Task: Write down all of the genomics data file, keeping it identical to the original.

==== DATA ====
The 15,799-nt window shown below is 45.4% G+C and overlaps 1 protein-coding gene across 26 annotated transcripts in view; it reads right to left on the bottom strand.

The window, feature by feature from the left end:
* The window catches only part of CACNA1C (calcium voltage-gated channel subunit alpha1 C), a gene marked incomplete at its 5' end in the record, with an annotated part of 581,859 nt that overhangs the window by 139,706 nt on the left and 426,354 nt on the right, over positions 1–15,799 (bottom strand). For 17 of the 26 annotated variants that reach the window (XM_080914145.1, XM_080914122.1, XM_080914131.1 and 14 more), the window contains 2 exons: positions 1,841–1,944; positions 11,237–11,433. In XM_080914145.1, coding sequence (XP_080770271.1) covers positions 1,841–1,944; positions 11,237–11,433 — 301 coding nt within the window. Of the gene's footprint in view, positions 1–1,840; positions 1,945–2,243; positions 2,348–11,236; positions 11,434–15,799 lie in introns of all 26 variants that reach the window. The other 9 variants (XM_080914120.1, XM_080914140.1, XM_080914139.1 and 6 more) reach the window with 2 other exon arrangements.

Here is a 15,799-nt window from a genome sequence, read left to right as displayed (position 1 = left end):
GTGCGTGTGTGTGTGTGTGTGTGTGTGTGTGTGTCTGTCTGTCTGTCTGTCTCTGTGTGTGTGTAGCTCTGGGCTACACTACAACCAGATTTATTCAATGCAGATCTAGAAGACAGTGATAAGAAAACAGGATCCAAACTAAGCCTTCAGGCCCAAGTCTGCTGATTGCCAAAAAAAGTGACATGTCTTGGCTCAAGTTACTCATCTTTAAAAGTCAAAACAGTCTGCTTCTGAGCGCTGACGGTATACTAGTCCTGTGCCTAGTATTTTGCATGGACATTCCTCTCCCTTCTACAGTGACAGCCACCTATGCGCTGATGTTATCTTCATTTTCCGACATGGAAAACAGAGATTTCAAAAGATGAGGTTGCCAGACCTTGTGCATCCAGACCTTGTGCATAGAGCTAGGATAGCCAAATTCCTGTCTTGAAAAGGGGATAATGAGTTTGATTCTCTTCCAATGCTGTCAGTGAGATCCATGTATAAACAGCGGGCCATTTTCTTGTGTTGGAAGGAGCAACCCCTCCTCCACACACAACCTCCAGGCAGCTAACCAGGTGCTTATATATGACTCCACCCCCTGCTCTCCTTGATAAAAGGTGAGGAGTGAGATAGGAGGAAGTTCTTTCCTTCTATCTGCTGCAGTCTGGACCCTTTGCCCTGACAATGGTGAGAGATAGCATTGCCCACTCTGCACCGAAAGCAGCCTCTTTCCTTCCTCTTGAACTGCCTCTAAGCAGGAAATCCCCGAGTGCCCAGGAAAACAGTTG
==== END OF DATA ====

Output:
The 15,799-nt window shown below is 45.4% G+C and overlaps 1 protein-coding gene across 26 annotated transcripts in view; it reads right to left on the bottom strand.

The window, feature by feature from the left end:
* The window catches only part of CACNA1C (calcium voltage-gated channel subunit alpha1 C), a gene marked incomplete at its 5' end in the record, with an annotated part of 581,859 nt that overhangs the window by 139,706 nt on the left and 426,354 nt on the right, over positions 1–15,799 (bottom strand). For 17 of the 26 annotated variants that reach the window (XM_080914145.1, XM_080914122.1, XM_080914131.1 and 14 more), the window contains 2 exons: positions 1,841–1,944; positions 11,237–11,433. In XM_080914145.1, coding sequence (XP_080770271.1) covers positions 1,841–1,944; positions 11,237–11,433 — 301 coding nt within the window. Of the gene's footprint in view, positions 1–1,840; positions 1,945–2,243; positions 2,348–11,236; positions 11,434–15,799 lie in introns of all 26 variants that reach the window. The other 9 variants (XM_080914120.1, XM_080914140.1, XM_080914139.1 and 6 more) reach the window with 2 other exon arrangements.

Here is a 15,799-nt window from a genome sequence, read left to right as displayed (position 1 = left end):
GTGCGTGTGTGTGTGTGTGTGTGTGTGTGTGTGTCTGTCTGTCTGTCTGTCTCTGTGTGTGTGTAGCTCTGGGCTACACTACAACCAGATTTATTCAATGCAGATCTAGAAGACAGTGATAAGAAAACAGGATCCAAACTAAGCCTTCAGGCCCAAGTCTGCTGATTGCCAAAAAAAGTGACATGTCTTGGCTCAAGTTACTCATCTTTAAAAGTCAAAACAGTCTGCTTCTGAGCGCTGACGGTATACTAGTCCTGTGCCTAGTATTTTGCATGGACATTCCTCTCCCTTCTACAGTGACAGCCACCTATGCGCTGATGTTATCTTCATTTTCCGACATGGAAAACAGAGATTTCAAAAGATGAGGTTGCCAGACCTTGTGCATCCAGACCTTGTGCATAGAGCTAGGATAGCCAAATTCCTGTCTTGAAAAGGGGATAATGAGTTTGATTCTCTTCCAATGCTGTCAGTGAGATCCATGTATAAACAGCGGGCCATTTTCTTGTGTTGGAAGGAGCAACCCCTCCTCCACACACAACCTCCAGGCAGCTAACCAGGTGCTTATATATGACTCCACCCCCTGCTCTCCTTGATAAAAGGTGAGGAGTGAGATAGGAGGAAGTTCTTTCCTTCTATCTGCTGCAGTCTGGACCCTTTGCCCTGACAATGGTGAGAGATAGCATTGCCCACTCTGCACCGAAAGCAGCCTCTTTCCTTCCTCTTGAACTGCCTCTAAGCAGGAAATCCCCGAGTGCCCAGGAAAACAGTTG